…and speaking of Sacha Baron Cohen: don’t miss his performance as Abbie Hoffman in The Trial Of The Chicago 7 (Netflix). Written and directed by Aaron Sorkin, the movie tells the tale of the 1969 trial of seven anti-Vietnam War protesters, charged with conspiracy and crossing state lines with the intention of inciting riots at the Democratic convention in Chicago the previous year.
The cast also features Eddie Redmayne as Tom Hayden (who went on to marry Jane Fonda and become a long-serving California legislator); Mark Rylance as defence lawyer William Kunstler; and the reliably excellent Joseph Gordon-Levitt as federal prosecutor Richard Schultz. But it is Baron Cohen – charismatic and whip-sharp as Hoffman, founding member of the Youth International Party (Yippies) – who steals the show, proving once again that he is a first-rank actor, as well as a comedian of genius.
Here are this week’s recommendations:
Billions (Sky Atlantic)
Back for a fifth season – and already confirmed for a sixth – the adventures of hedge fund mogul Bobby Axelrod (Damian Lewis) and his nemesis, Chuck Rhoades Jr (Paul Giamatti), the Attorney General of New York, are now pure escapism in the bleak age of the virus and looming recession. But the show’s class has always depended upon the quality of its two lead performers (Asia Kate Dillon and Maggie Siff are also outstanding) and its capacity not to take itself too seriously. The world of Billions – swaggering deca-billionaires vying for the cover of Vanity Fair – now feels like an alternative universe, pure entertainment remote from the real story of 2020. All the better for it.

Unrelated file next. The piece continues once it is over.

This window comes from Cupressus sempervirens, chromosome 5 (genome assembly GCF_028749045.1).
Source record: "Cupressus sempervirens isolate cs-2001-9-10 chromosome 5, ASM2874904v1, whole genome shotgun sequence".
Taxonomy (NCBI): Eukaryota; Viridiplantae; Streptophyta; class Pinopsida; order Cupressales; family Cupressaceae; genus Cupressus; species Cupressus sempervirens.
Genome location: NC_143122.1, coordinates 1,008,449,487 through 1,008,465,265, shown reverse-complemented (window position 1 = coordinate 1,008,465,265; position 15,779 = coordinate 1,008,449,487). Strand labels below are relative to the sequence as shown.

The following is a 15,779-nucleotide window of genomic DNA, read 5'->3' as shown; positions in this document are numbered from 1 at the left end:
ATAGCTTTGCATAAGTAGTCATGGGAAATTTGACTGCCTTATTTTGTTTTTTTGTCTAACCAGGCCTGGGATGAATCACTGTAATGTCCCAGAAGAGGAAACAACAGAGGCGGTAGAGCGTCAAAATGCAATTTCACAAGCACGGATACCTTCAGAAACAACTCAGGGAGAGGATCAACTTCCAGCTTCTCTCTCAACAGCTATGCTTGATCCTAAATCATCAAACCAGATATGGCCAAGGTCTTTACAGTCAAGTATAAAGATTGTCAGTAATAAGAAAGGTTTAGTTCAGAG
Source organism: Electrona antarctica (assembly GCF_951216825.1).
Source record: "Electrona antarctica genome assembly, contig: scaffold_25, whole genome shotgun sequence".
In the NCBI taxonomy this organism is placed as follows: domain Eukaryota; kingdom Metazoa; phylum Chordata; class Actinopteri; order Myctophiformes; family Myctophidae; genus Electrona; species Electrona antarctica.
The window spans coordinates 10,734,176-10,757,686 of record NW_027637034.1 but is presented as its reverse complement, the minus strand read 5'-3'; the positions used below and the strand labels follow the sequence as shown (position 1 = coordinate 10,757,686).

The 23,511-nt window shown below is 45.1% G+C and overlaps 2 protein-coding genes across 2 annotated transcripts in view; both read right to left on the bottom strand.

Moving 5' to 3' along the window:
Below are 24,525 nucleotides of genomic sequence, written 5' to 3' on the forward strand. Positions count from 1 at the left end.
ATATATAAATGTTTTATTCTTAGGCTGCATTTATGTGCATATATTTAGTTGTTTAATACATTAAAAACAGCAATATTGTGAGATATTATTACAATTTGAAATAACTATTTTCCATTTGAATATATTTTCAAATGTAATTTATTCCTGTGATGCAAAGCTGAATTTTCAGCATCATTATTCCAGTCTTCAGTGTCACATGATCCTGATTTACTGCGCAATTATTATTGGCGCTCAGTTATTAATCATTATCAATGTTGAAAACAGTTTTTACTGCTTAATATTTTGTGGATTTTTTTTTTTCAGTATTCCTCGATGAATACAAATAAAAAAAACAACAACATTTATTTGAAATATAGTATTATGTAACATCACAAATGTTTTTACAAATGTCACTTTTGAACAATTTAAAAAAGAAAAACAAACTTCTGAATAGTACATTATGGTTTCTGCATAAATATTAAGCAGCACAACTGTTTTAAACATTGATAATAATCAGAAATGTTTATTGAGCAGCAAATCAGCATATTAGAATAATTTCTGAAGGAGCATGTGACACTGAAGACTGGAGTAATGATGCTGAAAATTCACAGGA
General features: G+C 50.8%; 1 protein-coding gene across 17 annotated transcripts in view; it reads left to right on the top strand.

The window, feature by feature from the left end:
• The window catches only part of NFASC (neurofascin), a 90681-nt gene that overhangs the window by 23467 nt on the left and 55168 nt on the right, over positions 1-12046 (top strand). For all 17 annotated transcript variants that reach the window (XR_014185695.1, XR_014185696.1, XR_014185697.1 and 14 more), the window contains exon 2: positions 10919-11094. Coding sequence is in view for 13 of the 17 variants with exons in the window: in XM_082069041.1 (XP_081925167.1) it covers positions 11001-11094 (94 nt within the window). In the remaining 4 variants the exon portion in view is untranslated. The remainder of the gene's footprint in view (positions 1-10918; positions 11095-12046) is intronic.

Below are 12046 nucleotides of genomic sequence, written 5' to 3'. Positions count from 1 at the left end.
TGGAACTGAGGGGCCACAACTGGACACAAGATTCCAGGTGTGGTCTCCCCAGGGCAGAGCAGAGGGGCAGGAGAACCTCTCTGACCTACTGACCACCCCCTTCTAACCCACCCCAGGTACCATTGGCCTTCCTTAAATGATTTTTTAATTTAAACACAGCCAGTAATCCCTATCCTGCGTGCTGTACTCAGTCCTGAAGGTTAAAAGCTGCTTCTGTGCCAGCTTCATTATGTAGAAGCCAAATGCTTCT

I Am Greta (selected cinemas, including Curzon)
Nathan Grossman’s documentary is a smoothly made account of Greta Thunberg’s extraordinary rise from lone school climate striker to a position of international leadership, and, as such, an important record of a remarkable accomplishment. It is less successful as an exploration of character and motivation. But, in an age already drenched with hyper-personalised celebrity, some – including Thunberg herself – would argue that this represents progress.
People You May Know (iTunes)
A must-watch before the US presidential elections, this documentary, directed by Charles Kriel and Katharina Gellein Viken, follows the former’s investigation of the links between Evangelical churches and data-scraping tech companies. Kriel was an adviser to the Commons DCMS select committee’s investigation into fake news and misinformation, and his disclosures about the use of US worshippers’ personal data to assist political strategists are riveting. The film is also excellent on the Evangelicals’ calculated support for Donald Trump as an ungodly man who is nonetheless the ‘instrument’ of God’s work.